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Agricultural innovation series, part 3: Opportunities for the future

As we advance into the future, so do the opportunities to enhance ag-food production and improve our environmental footprint.

Whitney Haigwood

January 17, 2024

7 Min Read
People sitting on stage, with man at podium participating in a panel discussion at a conference.
During the Agri-Food Innovation Summit, panelists (left to right) Marty Matlock, Brandon McFadden, Walter Burgess, and Sylvia Wulf shared their visions for the next generation of ag innovation.Whitney Haigwood

Part 3 of a series about the challenges and potential solutions to bringing cutting-edge technology to the agriculture market. This series is based on panel discussions from the first ever Agri-Food Innovation Summit recently hosted by the University of Arkansas System Division of Agriculture.  

Think back 25 to 30 years ago to when the first yield monitors, GPS receivers, and autosteer capabilities emerged on the agricultural market. Today, those features are commonplace with vast improvements since they were first commercialized.  

Precision farming continues to grow exponentially. Now things like sensors, automation, and drones are taking the stage. Furthermore, biotechnology breakthroughs and gene editing are helping boost productivity, reduce pest and disease pressure, and fight yield-robbing weeds. 

As we advance into the future, so do the opportunities to enhance production. This is essential not only to improve our environmental footprint, but to also source the increasing global demand for food, fuel, and fiber.  

Possibilities abound, and participants at the Agri-Food Innovation Summit shared their visions and forecasts for the next generation of ag innovation.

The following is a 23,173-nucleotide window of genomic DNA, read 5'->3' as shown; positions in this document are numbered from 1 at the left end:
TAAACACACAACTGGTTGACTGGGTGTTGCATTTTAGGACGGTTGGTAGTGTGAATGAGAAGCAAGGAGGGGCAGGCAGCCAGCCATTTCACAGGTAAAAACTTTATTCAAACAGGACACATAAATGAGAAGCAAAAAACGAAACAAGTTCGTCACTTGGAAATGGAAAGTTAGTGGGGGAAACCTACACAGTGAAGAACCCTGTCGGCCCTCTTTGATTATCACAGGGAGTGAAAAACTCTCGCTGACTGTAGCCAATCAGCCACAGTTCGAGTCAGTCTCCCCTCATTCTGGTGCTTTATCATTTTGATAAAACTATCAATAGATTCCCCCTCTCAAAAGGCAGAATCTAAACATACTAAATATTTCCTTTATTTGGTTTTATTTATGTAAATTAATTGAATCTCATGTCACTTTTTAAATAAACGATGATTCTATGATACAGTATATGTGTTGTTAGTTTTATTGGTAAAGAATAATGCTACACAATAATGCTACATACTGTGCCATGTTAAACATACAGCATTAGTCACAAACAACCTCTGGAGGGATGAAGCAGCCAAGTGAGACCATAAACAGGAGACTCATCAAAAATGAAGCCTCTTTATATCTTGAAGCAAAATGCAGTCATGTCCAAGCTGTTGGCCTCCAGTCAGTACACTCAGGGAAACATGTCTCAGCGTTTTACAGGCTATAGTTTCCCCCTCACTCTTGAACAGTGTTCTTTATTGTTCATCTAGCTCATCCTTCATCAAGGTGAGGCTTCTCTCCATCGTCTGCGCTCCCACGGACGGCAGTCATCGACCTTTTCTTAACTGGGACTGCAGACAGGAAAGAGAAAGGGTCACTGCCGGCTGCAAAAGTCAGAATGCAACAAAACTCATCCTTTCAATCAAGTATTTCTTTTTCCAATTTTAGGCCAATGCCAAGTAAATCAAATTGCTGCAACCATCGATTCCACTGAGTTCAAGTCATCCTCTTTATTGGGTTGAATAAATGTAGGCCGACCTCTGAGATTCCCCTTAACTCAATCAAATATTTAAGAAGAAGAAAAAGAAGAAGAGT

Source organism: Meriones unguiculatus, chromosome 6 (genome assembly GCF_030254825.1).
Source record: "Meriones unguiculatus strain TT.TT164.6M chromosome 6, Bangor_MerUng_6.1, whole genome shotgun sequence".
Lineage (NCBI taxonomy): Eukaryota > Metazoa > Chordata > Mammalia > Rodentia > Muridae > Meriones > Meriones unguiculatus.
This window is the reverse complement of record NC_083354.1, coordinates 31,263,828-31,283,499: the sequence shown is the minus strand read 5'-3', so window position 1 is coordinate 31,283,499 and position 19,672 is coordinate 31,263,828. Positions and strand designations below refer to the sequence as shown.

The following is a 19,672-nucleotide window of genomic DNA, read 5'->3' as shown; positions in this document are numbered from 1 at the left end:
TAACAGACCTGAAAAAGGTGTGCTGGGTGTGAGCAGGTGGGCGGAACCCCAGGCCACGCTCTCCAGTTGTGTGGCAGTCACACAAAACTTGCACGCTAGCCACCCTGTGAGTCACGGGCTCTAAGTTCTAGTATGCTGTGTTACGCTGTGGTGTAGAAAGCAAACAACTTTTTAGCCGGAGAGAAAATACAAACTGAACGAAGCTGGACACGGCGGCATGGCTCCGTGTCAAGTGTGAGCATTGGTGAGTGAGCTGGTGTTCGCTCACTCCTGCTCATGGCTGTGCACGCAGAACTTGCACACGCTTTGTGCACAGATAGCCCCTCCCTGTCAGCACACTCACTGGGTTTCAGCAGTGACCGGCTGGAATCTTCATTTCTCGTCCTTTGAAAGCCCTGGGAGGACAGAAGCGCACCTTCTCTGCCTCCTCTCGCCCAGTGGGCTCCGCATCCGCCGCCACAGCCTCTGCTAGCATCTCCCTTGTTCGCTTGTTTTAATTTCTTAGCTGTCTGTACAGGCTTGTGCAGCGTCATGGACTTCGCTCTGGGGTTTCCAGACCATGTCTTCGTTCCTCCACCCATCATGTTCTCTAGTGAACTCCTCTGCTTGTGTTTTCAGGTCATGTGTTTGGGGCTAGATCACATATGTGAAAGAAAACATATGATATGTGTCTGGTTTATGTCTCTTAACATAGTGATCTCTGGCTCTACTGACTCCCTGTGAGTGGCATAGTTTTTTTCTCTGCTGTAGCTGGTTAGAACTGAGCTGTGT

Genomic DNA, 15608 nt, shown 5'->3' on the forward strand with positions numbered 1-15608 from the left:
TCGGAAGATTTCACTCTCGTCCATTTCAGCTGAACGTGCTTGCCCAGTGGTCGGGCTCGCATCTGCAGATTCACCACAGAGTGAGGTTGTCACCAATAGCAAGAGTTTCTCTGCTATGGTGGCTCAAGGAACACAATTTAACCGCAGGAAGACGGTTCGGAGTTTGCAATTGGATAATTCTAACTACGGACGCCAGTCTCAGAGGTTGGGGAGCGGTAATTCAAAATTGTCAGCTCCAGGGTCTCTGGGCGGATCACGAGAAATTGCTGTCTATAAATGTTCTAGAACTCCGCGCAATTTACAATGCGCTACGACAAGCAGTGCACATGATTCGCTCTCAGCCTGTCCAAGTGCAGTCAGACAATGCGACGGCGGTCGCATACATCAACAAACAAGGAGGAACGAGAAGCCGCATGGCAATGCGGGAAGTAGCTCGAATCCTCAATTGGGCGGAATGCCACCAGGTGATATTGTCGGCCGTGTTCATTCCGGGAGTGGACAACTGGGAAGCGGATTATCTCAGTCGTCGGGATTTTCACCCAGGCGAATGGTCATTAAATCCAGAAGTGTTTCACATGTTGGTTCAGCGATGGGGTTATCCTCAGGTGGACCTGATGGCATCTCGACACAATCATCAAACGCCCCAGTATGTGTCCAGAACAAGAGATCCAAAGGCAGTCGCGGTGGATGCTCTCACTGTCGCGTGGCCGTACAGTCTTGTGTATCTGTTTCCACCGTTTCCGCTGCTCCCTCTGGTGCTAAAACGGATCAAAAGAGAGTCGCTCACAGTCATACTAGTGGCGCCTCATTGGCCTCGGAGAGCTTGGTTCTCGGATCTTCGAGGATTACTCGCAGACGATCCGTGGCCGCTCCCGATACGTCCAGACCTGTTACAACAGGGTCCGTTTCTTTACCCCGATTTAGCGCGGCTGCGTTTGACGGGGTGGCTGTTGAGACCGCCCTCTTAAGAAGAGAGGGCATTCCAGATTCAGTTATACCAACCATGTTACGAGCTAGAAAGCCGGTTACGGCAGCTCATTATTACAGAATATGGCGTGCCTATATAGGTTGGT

Big data and artificial intelligence 

When it comes to ag technology, Marty Matlock, professor of bio-ag engineering at the University of Arkansas, sees an even bigger role for automation, robotics, sensors, controls, and big data in the future. 

Related:Agricultural innovation series, part 1: Collaboration begets commercialization

“Right now, we are collecting more data than we have ever collected. Terabytes per second – what do we do with it? It is good for retrospective analysis in looking at what happened. It is not so good for prospective analysis,” Matlock said. 

“The problem with prospective decision making is it needs to happen in real-time on the tractor, at the breakfast table of the farm, or in the C-suite of the corporate office. It can’t take six months to figure out what to do next,” he continued. 

This calls for integrated ag technology and connectivity that directly links a farmer’s decisions to the analytics. It also augments the development of artificial technology. 

Brandon McFadden, Tyson Endowed Chair in food policy economics at the University of Arkansas said, “If I think about the wildest thing that might happen to make a hug impact, it would be AGI – artificial general intelligence. 

“We already have more data than we can handle. Imagine artificial intelligence making on-farm decisions, that can use data from every piece of precision on the farm going back as far as possible, integrating weather reports, farmer’s almanacs, markets, everything. It is exciting. Understanding that technology is also a bit scary, but it is being worked on quite a bit,” McFadden added. 

Related:Agricultural innovation series, part 2: Creating access to capital

Lasers and photonics 

For Walter Burgess, the future of ag technology lies in photonics. Burgess is the co-CEO of Power Technology, Inc., an Arkansas based company specializing in laser technology. He described photonics as the marriage of light and electrons – harnessing light to make it productive. Beyond lasers this includes LEDs, fiberoptics, and cameras. 

Burgess believes technology of this nature has the potential to increase localized food production. He said, “Specifically, I think we are going to see more food grown inside of a container or inside of a repurposed building. Whether that is vertically or horizontally grown, it will require artificial sunlight. 

“That artificial sunlight is either going to be piped in from outside with fiberoptics or mirrors, or it is going to be generated by LEDs, lasers or some other source of light.” 

Burgess also foresees opportunities for photonics to reduce hazardous chemicals in the growth process. 

“Companies like Carbon Robotics and John Deere are working on using lasers as an alternative to herbicides,” Burgess reported, “With artificial intelligence they can identify what is a weed, what is a crop, and they can eliminate that weed using high powered lasers. 

Related:What will it take to feed the world by 2050?